Information Technology

Information Technology Information Technology Information technology is a rapidly growing part of today’s society. It affects everyone’s life in many aspects. Every human endeavor is influenced by information technology and the increasing rate at which what it can perform includes. One area of human endeavor that information technology has greatly influenced is the practice of medicine, specifically veterinary medicine. Not only has veterinary medicine been influenced by information technology, it has also been enhanced by it.

The degree to which the practice of veterinary medicine includes information technology is observable at the Animal Emergency Clinic of Central New York on Erie Blvd. in Syracuse, New York. Section I: veterinary medicine. Doctors of veterinary medicine are the people who engage in the human endeavor of practicing veterinary medicine. The activities that are included in this endeavor are the prevention, diagnosis and treatment of animal diseases.

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The best way to handle a disease is to prevent acquiring it altogether. To accomplish this animals are given the available vaccinations for the most likely diseases they would get according to what type of animal they are and where they live. Unfortunately not every disease has a vaccination and not every animal has the opportunity to receive the available vaccinations. When an animal gets sick it is the duty of the veterinarian to determine the cause of the sickness and the best possible course of treatment for it. Veterinarians have many other responsibilities as well.

These range from, but are not limited to, treating wounded animals and spaying or neutering them to preventing the spread of diseases from animals to humans through agriculture. The first school of veterinary medicine was in France. It opened in 1761. Veterinary medicine schools started to open in the United States of America during the civil war. (www.encyclopedia.com) To become a doctor of veterinary medicine, DVM, one must complete veterinary school.

To get accepted into a school of veterinary medicine, a student has to meet the requirements of that particular vet school. Most of the requirements can be satisfied through undergraduate course work. The hard part is to have done a better job at meeting these requirements than the competition has. As an undergraduate, the student must demonstrate not only academic excellence and dedication to service and helping others, but also a vast repertoire of experience in the field. To prove that he/she is truly dedicated to the service of others, community service must be done and documented. Working, volunteering and interning are all acceptable ways to gain experience in the field of veterinary medicine.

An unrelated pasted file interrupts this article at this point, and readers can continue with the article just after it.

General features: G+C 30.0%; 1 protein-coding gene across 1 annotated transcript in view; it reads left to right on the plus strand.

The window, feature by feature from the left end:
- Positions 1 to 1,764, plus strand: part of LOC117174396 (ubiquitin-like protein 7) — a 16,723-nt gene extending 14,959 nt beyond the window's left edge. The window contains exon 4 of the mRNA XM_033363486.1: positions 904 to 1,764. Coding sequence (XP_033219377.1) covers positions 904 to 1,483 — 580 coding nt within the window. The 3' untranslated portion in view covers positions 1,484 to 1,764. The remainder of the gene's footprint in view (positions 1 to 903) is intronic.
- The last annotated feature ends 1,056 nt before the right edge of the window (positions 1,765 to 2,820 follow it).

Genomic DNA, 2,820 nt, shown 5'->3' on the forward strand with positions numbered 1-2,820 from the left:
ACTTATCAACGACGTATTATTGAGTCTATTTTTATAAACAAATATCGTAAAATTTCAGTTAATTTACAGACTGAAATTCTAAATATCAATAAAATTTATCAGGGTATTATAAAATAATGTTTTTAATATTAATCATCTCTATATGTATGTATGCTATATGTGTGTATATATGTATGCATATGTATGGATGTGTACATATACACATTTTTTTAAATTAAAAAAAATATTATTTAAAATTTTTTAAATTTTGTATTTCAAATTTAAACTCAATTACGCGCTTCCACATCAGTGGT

The reason behind schools requiring experience is to ensure that the student knows what they are getting into before they spend thousands of dollars (approx. $20,000/yr.) and at least four years of their life in an extremely intensive academic environment. Many people have an altered idea of what being a vet is about. A lot of physical and emotion endurance is necessary to be a successful veterinarian. Many people are unaware of that.

The specific undergraduate course requirements to get into a school of veterinary medicine vary between the schools. All of them are science intensive. Most require a well-rounded education. The University of California at Davis school of veterinary medicine requires one year of general biology, one year of general chemistry, one year of organic chemistry, and one year of physics as far as lower division requirements. Upper division requirements include a semester of biochemistry, a semester of systemic physiology, a semester of vertebrate embryology, and a semester of genetics. On top of that they want their applicants to have taken courses in English composition, humanities, social sciences as well as statistics.

Simply taking these courses is not enough, they need to be completed with a GPA above a 2.5. However, the competition has an average GPA of 3.45. The GRE must also be taken and a competitive score must be achieved for consideration. Tuskegee University requires two semesters of English, two of math, two of chemistry (Enough to include organic. Which really means four), two of physics, three of biology, two of animal science, one of animal nutrition, and then courses in humanities, social sciences and electives.

They add that grades less than a c are not acceptable. Once a student has meet all of the undergraduate requirements and has been accepted into a school of veterinary medicine he/she still has the hard part to look forward too. It has been said many times that vet. School is harder than med. School.

The course work is extremely intensive and demanding. Not everybody makes it through. Nobody becomes a vet. for the money because what one must go through to become and be a vet. is not worth it.